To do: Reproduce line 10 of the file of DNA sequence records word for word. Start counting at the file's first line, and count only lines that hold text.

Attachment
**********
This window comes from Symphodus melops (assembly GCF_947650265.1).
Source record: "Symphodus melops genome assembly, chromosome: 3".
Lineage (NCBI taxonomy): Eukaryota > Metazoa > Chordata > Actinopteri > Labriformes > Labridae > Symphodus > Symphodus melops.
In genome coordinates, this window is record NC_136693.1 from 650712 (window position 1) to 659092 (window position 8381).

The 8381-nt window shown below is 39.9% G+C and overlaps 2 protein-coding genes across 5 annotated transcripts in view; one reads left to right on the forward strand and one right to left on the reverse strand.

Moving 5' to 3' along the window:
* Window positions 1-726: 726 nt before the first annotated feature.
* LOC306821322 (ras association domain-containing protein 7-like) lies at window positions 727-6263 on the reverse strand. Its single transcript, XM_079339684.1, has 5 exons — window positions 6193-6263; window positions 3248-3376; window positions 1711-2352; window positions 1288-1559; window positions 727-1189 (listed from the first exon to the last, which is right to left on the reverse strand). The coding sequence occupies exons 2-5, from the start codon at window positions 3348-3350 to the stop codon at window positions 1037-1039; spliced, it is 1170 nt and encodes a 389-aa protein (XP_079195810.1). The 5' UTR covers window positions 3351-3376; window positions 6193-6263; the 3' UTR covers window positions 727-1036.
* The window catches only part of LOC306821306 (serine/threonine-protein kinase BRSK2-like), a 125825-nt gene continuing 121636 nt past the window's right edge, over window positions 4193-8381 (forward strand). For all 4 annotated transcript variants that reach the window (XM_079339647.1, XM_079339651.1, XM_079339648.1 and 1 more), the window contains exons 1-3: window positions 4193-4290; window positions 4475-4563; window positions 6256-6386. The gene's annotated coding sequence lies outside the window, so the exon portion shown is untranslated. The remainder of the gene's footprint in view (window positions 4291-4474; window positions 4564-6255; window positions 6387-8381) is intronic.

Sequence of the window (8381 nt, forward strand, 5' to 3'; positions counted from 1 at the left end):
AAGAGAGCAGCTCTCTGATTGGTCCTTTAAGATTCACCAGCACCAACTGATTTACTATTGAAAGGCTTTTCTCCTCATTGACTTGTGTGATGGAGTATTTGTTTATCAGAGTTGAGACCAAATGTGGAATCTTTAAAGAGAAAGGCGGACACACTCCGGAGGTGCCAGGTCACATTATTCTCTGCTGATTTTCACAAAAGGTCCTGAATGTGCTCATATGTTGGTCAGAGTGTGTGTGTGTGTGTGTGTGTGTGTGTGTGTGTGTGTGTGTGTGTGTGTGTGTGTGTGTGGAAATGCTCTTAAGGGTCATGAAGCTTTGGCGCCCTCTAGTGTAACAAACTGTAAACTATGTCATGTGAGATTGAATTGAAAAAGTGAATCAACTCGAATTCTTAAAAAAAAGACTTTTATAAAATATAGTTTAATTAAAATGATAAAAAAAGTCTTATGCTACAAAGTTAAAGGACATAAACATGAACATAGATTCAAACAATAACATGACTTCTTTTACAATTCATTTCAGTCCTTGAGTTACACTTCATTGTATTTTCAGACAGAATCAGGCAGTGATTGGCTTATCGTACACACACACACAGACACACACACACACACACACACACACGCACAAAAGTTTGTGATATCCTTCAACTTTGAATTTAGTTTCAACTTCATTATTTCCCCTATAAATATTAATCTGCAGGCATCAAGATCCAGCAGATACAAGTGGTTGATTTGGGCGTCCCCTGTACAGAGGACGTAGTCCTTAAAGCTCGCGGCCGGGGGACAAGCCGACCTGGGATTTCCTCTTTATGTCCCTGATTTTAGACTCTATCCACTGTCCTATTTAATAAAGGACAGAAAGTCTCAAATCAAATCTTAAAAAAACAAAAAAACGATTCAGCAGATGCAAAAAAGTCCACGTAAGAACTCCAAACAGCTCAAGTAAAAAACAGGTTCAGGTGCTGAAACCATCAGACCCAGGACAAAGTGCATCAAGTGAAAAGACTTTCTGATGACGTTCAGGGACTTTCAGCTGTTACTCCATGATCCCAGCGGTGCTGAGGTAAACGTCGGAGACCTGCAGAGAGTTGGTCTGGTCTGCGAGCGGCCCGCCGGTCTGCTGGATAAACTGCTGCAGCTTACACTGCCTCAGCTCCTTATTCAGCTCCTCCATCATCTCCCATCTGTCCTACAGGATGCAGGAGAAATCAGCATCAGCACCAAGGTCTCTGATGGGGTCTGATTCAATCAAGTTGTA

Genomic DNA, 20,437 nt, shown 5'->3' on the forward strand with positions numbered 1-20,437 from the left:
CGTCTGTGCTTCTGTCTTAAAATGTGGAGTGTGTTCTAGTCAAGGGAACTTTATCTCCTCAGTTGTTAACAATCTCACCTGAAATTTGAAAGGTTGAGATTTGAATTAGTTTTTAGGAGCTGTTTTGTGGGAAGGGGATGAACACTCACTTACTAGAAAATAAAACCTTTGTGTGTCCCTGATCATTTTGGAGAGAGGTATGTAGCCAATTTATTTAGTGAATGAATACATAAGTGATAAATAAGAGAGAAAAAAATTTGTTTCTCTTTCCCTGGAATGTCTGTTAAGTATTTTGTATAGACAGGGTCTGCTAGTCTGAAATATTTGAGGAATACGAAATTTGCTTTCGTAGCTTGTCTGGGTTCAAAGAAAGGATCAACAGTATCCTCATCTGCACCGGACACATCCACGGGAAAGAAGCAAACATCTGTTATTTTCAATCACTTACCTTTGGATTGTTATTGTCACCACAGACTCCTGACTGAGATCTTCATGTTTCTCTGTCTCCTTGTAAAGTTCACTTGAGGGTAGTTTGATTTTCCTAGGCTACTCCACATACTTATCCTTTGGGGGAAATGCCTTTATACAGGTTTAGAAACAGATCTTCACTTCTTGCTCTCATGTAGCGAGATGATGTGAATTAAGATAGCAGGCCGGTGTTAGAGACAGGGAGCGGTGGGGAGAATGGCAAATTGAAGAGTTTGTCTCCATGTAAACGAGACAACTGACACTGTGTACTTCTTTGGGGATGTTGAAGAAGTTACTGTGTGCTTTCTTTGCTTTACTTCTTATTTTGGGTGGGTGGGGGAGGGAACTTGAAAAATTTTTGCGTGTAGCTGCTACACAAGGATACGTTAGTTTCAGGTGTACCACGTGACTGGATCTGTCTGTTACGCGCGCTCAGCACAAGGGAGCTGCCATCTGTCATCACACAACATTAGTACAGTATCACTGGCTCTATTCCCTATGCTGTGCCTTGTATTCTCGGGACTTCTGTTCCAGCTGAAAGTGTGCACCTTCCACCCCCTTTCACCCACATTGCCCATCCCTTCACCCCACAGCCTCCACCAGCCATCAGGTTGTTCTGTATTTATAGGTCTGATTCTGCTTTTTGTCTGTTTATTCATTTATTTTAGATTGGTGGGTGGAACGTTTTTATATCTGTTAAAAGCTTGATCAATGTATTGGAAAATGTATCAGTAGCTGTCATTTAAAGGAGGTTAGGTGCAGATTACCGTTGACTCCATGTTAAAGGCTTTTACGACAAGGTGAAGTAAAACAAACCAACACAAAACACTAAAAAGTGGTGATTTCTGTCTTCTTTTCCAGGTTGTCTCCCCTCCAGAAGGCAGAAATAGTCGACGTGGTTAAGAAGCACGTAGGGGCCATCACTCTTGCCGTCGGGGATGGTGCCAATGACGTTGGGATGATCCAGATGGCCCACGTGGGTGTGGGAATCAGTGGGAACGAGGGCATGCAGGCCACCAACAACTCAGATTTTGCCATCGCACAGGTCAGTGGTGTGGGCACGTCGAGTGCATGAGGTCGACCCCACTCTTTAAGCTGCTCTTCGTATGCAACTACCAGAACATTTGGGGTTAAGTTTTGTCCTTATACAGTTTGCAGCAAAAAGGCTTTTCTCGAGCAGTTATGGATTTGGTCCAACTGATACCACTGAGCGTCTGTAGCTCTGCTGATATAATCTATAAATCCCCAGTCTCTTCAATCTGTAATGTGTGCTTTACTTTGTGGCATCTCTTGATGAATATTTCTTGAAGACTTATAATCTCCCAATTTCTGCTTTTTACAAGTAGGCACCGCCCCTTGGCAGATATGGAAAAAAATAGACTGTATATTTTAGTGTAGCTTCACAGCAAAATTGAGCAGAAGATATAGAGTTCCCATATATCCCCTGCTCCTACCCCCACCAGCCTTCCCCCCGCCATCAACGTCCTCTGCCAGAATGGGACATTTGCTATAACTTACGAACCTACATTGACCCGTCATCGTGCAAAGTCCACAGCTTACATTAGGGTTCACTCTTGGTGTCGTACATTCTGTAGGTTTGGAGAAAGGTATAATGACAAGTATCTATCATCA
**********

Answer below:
Sequence of the window (8381 nt, forward strand, 5' to 3'; positions counted from 1 at the left end):